Russia's Refusal to Face Its Past
[Duncan Currie is an editorial assistant at The Weekly Standard.]
THE GHOSTS OF 1917 have not been laid to rest." That's how Orlando Figes closed A People's Tragedy, his magisterial history of the Russian Revolution. Figes was writing in the mid-1990s, at a time when the success of democracy in ex-Soviet bloc nations did not seem a fait accompli.
Sound familiar? Of course it does. The spirit of the day touts Ukraine as ground zero for liberty-loving peoples everywhere. To borrow from an oft-used dictum, we are all Ukrainians now. And the democratic "Orange Revolution" may well reverberate throughout the former Soviet Union. At least Russian liberals hope so. Moscow's meddling in the Ukrainian election has become a stark emblem of Vladimir Putin's anti-democratic--and increasingly anti-Western--governance. "[I]t is time to see Mr. Putin as a challenger, and not a friend," opined the Economist last week.
Other commentators have gone further, proclaiming the onset of a second Cold War. Such talk is premature. Putin's Russia is not the USSR. Not even close. And it's too soon--way too soon--to say the Kremlin is resurrecting an "evil empire." But it's not too soon to discuss Russia's complete and utter failure to properly account for its Communist past. That failure, indeed, is closely linked to Putin's illiberal rule at home and abroad.
Consider: On September 11, 2004, Russians unveiled a new statue of Felix Dzerzhinsky in the Moscow suburb that bears his name. This event went almost wholly unreported in the Western press. It capped a two-year debate over whether to return a more notorious Dzerzhinsky monument to its plinth in Moscow's Lubyanka Square.
Who was Dzerzhinsky? In no particular order: a secret policeman, founder of the Cheka, architect of Lenin's Red Terror, father of the KGB, and planner of the first Soviet gulags. He was, in sum, the Hermann Goering of Soviet Russia. (Goering started the Nazi Gestapo and set up the initial concentration camps.) Dzerzhinsky, nicknamed "Iron Felix," directed the Bolsheviks' machinery of repression, torture, and executions during the Russian civil war. On a single night in 1919, by virtue of a "dreadful mistake," Orlando Figes writes, "1,500 Moscow prisoners were shot on Dzerzhinsky's orders." We'll never know precisely how many killings and jailings the Cheka chief sanctioned. But as Figes points out, "it was certainly several hundred thousand . . . [and] it is possible that more people were murdered by the Cheka than died in the battles of the civil war."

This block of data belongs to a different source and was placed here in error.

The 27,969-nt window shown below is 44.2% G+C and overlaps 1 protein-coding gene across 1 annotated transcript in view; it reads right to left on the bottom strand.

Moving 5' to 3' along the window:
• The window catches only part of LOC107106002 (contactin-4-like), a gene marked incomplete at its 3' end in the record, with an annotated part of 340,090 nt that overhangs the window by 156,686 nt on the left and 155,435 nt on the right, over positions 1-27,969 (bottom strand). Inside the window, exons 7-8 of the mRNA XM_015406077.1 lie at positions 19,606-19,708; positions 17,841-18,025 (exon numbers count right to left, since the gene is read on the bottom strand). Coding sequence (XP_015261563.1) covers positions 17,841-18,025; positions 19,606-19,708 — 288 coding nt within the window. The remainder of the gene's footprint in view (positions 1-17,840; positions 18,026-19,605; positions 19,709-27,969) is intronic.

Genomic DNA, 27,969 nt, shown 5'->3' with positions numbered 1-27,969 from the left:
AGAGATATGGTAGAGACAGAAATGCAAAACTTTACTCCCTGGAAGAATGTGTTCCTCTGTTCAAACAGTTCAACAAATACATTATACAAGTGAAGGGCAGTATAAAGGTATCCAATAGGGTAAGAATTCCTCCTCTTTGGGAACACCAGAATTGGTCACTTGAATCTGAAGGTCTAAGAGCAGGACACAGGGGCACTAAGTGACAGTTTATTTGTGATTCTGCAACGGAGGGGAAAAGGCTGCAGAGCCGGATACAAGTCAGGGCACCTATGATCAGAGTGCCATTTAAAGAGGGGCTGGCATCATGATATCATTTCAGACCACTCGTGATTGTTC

Dzerzhinsky's 40-foot-tall, 14-ton bronze bust stood outside KGB headquarters until August 1991, when thousands of Russians famously cheered its toppling. Now his menacing grimace is back, thanks in part to a campaign led by Moscow's ex-Communist mayor, Yuri Luzhkov. The mayor wants the original Iron Felix statue restored to its base in Lubyanka Square, citing Dzerzhinsky's work in behalf of the homeless and support for the Russian railway system. Luzhkov may eventually get his way.
If he does, it won't come as a shock to most Russians. Nor, for that matter, will most Russians disapprove. The Putin years have witnessed a steady sanitizing of Soviet history. Hence the attempted rehabilitation of Iron Felix. Or the treatment of Stalin on the 50th anniversary of his death in March 2003. Or Putin's celebration of the late Yuri Andropov, the "Butcher of Budapest," on Andropov's 90th birthday in June 2004.
None of this seemed especially unusual to ordinary Russians. Which tells us something about the Cold War's unique denouement. Following World War II, a defeated Germany firmly repudiated Nazism. Likewise Italy with Fascism. But the Soviet Union never had a Nuremberg-type day of reckoning. Thus, bloodstained ex-Soviet officials got off lightly, to say the least. Putin's government indeed draws heavily from the ranks of former KGB agents.
What does this portend for Russia's future? Nothing positive. A country that sugarcoats its bloody totalitarian past will never be a true friend of America and the West. Moreover, a country that fails to atone for a shameful history threatens to repeat that history. Figes was right: The ghosts of 1917 aren't dead.
As Vladimir Putin reminded the world, last month, in Ukraine.
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